The entangled quantum state used to make the EPR predictions has another characteristic: although it allows one to predict the anti-correlation between the momenta with certainty, it does not allow one to predict what the exact value of the momentum will be. That characteristic is shared by our everyday examples: if all one knows is that one of the two halves of the dollar has been put in each envelope, or that Bertlmann always wears different colored socks, then one can predict the anti-correlation of the outcomes of Alice and Bob’s experiments without being able to predict the exact outcome in either case. But it is essential to making the physical explanation trivial that one assumes that the outcomes are already predetermined by the initial preparation of the two systems. Already when they are put in the envelopes, one specific half of the dollar bill went in Alice’s and the other went in Bob’s. Already when Bertlmann got dressed in the morning, the sock on his right foot was some specific color and the sock on his other foot was a different specific color. Alice and Bob might not know the specific halves of the bills in their envelopes, or the specific colors Bertlmann chose, but some specific half was put in each envelope and some specific color sock went on each foot. So Alice’s and Bob’s information about the initial physical situation is incomplete: it leaves out specific physical details of the envelopes and socks. Under the assumption of this sort of incompleteness of the initial descriptions, the observed perfect anti-correlation is not puzzling or problematic at all.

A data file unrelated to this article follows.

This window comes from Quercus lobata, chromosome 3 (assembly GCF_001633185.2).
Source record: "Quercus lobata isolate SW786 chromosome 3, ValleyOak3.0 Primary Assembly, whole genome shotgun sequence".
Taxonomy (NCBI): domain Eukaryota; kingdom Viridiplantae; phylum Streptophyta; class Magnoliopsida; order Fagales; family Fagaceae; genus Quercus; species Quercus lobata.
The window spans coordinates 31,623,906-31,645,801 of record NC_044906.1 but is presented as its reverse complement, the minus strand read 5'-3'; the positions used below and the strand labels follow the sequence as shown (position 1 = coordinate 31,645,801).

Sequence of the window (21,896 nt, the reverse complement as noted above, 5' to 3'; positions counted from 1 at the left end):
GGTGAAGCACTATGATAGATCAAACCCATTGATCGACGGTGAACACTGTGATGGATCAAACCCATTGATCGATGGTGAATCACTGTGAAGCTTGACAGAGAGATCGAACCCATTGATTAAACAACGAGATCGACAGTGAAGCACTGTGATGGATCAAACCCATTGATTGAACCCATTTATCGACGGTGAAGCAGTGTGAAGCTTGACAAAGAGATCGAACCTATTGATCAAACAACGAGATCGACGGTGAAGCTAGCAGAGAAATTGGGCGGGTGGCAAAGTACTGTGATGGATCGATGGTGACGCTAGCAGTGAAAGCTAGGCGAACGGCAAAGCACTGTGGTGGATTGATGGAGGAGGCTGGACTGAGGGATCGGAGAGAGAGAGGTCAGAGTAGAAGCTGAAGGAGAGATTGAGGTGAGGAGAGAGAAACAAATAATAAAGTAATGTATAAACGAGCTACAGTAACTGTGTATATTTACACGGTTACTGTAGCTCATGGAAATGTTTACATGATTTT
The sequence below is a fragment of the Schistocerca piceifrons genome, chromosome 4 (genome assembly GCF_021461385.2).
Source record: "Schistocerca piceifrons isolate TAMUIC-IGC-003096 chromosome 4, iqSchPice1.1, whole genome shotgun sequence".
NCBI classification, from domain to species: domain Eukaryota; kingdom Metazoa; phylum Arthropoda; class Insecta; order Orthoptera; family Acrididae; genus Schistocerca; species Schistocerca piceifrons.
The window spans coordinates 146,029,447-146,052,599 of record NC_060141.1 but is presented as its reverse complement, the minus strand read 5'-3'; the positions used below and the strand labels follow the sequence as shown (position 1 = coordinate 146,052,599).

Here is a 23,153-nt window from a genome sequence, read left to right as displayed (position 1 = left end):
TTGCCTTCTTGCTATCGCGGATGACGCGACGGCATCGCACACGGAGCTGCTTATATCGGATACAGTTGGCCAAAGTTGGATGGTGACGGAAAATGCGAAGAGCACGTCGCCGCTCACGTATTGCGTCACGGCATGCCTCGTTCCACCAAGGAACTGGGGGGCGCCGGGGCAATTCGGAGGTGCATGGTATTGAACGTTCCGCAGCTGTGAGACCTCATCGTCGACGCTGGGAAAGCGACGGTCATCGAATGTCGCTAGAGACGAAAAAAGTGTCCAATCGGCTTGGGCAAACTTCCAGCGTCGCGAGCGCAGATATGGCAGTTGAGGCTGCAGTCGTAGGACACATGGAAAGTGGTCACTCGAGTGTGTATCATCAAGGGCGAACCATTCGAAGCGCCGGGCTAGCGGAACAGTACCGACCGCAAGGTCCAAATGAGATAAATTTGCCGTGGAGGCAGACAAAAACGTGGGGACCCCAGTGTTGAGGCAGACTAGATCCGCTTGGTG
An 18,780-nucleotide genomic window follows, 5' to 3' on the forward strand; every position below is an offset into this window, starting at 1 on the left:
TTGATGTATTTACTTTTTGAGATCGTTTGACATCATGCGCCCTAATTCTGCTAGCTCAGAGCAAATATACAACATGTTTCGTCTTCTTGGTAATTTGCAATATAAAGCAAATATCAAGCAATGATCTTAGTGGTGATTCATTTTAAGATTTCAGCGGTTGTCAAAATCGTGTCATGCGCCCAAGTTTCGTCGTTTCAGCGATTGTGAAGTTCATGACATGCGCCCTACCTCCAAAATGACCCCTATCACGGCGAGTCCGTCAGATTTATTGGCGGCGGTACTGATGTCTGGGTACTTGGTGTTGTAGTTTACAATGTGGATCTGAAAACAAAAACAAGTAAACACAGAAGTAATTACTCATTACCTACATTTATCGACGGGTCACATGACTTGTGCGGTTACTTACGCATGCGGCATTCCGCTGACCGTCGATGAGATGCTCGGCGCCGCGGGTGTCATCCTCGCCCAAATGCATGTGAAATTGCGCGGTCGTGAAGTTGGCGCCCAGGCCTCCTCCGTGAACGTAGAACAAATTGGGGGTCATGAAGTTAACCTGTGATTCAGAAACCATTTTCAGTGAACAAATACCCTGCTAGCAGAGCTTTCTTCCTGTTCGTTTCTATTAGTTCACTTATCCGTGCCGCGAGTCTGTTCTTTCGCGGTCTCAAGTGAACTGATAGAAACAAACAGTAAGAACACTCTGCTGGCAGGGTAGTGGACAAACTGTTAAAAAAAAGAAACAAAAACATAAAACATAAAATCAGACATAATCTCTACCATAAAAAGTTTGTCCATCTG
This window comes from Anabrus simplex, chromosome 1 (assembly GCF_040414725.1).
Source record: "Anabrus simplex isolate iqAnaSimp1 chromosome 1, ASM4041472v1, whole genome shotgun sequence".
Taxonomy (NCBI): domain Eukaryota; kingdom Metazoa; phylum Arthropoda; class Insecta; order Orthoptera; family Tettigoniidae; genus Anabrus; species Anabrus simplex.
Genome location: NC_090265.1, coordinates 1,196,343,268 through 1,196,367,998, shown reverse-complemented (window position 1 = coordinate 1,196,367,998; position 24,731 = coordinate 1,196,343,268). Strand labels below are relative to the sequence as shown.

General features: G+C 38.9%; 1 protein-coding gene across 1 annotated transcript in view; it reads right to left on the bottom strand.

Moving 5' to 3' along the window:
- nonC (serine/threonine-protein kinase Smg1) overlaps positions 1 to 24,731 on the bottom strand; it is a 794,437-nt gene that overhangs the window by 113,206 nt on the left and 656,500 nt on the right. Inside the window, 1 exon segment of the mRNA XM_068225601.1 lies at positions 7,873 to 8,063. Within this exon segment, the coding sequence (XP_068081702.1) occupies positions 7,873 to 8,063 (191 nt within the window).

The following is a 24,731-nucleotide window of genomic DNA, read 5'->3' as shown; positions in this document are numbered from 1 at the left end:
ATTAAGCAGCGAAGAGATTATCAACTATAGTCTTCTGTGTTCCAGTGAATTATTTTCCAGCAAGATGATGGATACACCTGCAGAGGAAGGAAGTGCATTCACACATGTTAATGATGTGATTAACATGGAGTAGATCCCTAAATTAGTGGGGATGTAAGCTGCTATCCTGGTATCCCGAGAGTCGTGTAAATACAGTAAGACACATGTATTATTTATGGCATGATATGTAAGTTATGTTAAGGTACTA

The critical observation that EPR made is that according to the standard Copenhagen understanding of quantum theory, before Alice does her experiment, her particle has no specific momentum. Nor does Bob’s. Nonetheless, the perfect anti-correlation can be predicted—accurately!—from the quantum state.